After this section of the novel, we lose sight of the children for some 500 or so pages. But the theme of the children remains present: when Ivan speaks to Alyosha of human suffering, it is the suffering of children he focuses on. Adults, he says, have “tasted of the apple” – and so, it may be possible (though still not, perhaps, very credible) to provide some sort of explanation for their sufferings; but when we come to the suffering of children, there cannot be even a hint of an explanation. Similarly, when Dmitri has his transforming dream, it is the suffering of an infant that is central to it.

In the novel, the children emerge again after Dmitri’s arrest and interrogation. In terms of pacing, this episode with the children relaxes the tension before the start of the next dramatic wave, and, in this interlude, we are introduced to the children more specifically: the child who had bitten Alyosha’s finger is dying – it is almost as if Dostoyevsky is daring us to find this episode sentimental – and the other boys, still innocent at heart (despite having once thrown stones at him), make up their differences and go to visit him. And visiting the sick child too is that childlike figure of Alyosha.

The theme of childhood was, I think, important to Dostoyevsky because, in common with so many other writers both then and now, childhood was seen as a state of innocence, an image of a prelapsarian condition free of sin; and the act of growing up becomes, by analogy, an image of the Fall. Children, as Ivan says, haven’t yet tasted of the apple. This idea of children’s state of innocence, together with the idea of the corruption that comes with growing up, was explicitly stated by Rousseau, and was taken up enthusiastically by others. Wordsworth, for instance, specifically regarded growing up as a distancing from the Divine:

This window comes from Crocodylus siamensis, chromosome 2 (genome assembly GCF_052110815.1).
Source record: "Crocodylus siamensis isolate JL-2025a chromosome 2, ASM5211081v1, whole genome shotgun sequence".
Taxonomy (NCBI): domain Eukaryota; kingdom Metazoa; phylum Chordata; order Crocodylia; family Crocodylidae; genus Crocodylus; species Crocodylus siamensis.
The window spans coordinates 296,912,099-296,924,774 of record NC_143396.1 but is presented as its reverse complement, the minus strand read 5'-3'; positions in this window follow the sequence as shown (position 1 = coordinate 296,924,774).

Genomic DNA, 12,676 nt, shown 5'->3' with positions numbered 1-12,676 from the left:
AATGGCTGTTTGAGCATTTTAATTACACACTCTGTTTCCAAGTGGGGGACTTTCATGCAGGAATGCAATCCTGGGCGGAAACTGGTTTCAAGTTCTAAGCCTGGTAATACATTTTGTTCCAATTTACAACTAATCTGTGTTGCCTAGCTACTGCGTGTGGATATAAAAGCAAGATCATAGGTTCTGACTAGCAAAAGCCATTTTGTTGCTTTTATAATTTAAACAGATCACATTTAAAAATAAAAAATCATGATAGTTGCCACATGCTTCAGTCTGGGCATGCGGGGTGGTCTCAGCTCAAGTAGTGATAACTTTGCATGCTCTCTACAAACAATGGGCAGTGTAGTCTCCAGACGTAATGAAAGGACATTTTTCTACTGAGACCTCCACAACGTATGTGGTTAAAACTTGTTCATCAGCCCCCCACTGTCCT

Our birth is but a sleep and a forgetting:
The Soul that rises with us, our life’s Star,
Hath had elsewhere its setting,
And cometh from afar:
Not in entire forgetfulness,
And not in utter nakedness,
But trailing clouds of glory do we come
From God, who is our home:
Heaven lies about us in our infancy!
Shades of the prison-house begin to close
Upon the growing Boy,
But he beholds the light, and whence it flows,
He sees it in his joy;
The Youth, who daily farther from the east
Must travel, still is Nature’s priest,
And by the vision splendid
Is on his way attended;
At length the Man perceives it die away,
And fade into the light of common day.

This idea is present in various different forms also in the works of Dickens and of Tolstoy, and is present even to the present day: this is why we continue to be shocked by a novel such as The Lord of the Flies, say, and find particularly unpalatable awful crimes committed against children, and perhaps even more unpalatable those committed by children. And the idea the innocence of childhood is very much present in Dostoyevsky. This is why, at the very end of the novel, when Alyosha addresses the boys after Ilyusha’s funeral, he tells them to remember this moment of childhood: even in our fallen states, we may have a chance of redemption only if we carry with us something from before the Fall.

To address the vitally important issues of innocence and of corruption Dostoyevsky had, of necessity, to depict childhood, or, at best, a person of childlike simplicity (Alyosha). But in neither, I think, is he entirely successful.

The main problem with depicting children is that it is very difficult for an adult to enter into the mind of a child. Even Tolstoy, who seemed able to enter into any mind at will, generally kept children on the fringes of his novels (although Seryozha does make a few telling appearances in Anna Karenina). Mark Twain obviously depicted children well, although one suspects that he really knew well only a particular type of child. As far as I’ve read, the finest depictions of a child’s mind may be found in the novels of Dickens. But on the basis of the depictions of children in The Brothers Karamazov, I get the impression that while this is an area with which Dostoyevsky wanted to address, he felt uncomfortable with it. In the event, instead of depicting a group of children, he effectively depicts only one – Kolya Krasotkin – and keeps the rest ( even the dying Ilyushka) in the background.